Hong Kong woman loses HK$10 million in ‘black money’ scam
Middle-aged Hongkonger believed blackened banknote-sized paper could be turned back into genuine legal tender by applying liquid chemical
A middle-aged Hongkonger lost HK$10 million (US$1.27 million) in a scam in which she transferred more than HK$8 million to buy a special liquid chemical to recover blackened banknotes.
The 50-year-old Tseung Kwan O resident, surnamed Ma, told police on Saturday that two con men duped her out of the amount between January and June this year. Ma met the first fraudster on social media. Citing different reasons, the man told her to transfer HK$1.7 million to six bank accounts in mainland China and Hong Kong from January 10 to March 29. She had yet to meet him in person.
In April, the man told Ma to safeguard money belonging to him, worth US$1.5 million, and set up a meeting on the mainland with his friend.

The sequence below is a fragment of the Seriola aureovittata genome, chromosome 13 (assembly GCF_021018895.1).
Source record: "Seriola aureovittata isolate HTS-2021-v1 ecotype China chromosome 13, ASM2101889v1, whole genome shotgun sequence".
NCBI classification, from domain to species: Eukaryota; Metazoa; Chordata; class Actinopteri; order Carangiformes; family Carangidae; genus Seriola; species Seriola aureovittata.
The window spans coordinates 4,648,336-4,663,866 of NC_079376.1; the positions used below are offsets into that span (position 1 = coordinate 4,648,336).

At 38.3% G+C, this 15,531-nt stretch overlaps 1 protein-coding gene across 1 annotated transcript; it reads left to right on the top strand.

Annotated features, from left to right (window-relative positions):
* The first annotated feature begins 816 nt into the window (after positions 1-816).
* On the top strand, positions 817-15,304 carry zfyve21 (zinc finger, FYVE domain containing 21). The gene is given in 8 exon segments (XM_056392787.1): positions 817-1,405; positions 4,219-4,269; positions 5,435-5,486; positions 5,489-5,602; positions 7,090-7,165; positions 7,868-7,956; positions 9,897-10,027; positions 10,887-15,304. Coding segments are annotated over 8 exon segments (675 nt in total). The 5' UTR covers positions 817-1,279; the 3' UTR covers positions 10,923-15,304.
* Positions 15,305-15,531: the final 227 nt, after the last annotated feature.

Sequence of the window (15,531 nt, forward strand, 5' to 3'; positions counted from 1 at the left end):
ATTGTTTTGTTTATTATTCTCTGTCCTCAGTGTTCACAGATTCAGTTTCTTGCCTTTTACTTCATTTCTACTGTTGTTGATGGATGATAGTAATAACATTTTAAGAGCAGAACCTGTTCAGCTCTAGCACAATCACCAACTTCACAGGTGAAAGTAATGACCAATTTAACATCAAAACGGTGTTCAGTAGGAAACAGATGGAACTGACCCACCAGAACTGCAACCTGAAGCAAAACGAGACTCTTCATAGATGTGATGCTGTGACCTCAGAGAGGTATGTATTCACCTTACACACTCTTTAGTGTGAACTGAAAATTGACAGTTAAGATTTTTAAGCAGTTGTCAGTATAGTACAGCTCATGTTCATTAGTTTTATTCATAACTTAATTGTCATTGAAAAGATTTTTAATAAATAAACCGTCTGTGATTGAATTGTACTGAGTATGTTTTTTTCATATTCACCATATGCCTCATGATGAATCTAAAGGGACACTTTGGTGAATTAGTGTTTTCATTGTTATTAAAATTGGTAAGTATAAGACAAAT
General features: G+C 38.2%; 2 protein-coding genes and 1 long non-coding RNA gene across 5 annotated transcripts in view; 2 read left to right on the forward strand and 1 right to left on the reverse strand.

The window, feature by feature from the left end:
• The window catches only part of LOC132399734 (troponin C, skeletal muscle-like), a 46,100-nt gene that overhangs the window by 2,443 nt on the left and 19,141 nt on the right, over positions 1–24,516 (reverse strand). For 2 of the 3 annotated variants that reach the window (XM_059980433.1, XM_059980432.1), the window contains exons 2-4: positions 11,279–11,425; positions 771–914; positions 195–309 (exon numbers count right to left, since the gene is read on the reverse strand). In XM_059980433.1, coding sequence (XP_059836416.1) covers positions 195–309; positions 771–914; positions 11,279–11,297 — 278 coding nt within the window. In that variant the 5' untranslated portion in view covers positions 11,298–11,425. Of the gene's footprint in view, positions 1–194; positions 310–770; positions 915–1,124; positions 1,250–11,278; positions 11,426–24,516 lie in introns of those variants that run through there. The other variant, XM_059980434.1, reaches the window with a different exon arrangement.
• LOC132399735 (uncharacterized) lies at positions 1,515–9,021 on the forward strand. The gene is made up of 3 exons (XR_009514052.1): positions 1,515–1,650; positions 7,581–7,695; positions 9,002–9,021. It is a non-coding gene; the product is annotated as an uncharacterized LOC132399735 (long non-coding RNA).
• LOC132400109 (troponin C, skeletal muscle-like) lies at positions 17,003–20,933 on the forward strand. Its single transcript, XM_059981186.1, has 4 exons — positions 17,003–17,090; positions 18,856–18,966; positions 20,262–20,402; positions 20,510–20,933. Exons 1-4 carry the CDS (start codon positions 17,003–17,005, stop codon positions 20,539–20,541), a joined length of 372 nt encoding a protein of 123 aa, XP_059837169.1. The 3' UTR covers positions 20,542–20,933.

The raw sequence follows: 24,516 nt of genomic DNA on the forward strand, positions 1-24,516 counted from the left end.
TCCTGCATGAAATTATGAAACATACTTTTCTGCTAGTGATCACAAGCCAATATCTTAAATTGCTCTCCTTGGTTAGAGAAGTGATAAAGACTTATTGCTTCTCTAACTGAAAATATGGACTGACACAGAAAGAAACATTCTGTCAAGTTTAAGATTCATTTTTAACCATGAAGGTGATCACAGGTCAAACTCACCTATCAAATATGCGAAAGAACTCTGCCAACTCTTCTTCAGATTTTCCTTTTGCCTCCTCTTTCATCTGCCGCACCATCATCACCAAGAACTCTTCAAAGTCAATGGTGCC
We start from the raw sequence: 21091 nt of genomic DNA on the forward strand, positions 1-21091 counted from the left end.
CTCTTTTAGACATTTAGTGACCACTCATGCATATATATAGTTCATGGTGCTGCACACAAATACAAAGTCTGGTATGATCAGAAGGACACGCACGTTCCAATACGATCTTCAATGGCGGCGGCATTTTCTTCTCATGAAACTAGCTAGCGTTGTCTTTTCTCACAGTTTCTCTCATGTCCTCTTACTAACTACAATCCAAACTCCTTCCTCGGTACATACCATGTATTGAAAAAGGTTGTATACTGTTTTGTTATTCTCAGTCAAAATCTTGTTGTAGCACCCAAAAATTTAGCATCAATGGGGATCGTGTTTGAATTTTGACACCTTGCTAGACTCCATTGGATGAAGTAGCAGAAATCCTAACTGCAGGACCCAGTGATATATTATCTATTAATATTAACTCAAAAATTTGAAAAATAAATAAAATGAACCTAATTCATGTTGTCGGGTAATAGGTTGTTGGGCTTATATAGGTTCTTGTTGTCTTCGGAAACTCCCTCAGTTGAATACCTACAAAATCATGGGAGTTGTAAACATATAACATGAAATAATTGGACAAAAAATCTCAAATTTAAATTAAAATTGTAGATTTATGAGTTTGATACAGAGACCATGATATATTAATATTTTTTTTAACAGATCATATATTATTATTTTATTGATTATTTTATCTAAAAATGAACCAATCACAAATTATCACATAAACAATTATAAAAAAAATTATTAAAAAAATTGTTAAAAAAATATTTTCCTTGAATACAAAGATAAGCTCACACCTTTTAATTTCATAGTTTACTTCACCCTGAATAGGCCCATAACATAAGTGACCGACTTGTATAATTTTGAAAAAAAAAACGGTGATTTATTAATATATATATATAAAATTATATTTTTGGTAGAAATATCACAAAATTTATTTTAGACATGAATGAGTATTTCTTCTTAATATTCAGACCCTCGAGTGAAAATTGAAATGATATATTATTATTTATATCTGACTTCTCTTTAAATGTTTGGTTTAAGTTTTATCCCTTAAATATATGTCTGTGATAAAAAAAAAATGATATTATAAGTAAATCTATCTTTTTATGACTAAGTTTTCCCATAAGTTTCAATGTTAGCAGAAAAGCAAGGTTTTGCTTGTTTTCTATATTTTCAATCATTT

The friend, a foreign national, met Ma on May 3 and showed her how to turn blackened banknote-sized paper back into bank notes by applying a liquid chemical. Ma believed him and within one month, starting from May 9 and running to June 4, she transferred HK$8.3 million to six bank accounts to buy the special chemicals.
The victim called police when she suspected it was all a scam. No arrests have been made, and investigations were continuing.
In “black money” scams, con artists typically tell their victims they have piles of black paper, claiming they are genuine banknotes dyed to avoid the detection of authorities in war-torn countries. The victims are asked to buy extremely expensive chemicals to remove the dye and are usually promised a share of the recovered money.
Such scams in the city date back to the 1990s. In 2016, a torture claimant from Libya was arrested for cheating a Hong Kong woman he met on Skype out of US$1 million to buy a special liquid to recover US banknotes he claimed to have blackened on purpose when trying to get the money out of his home country.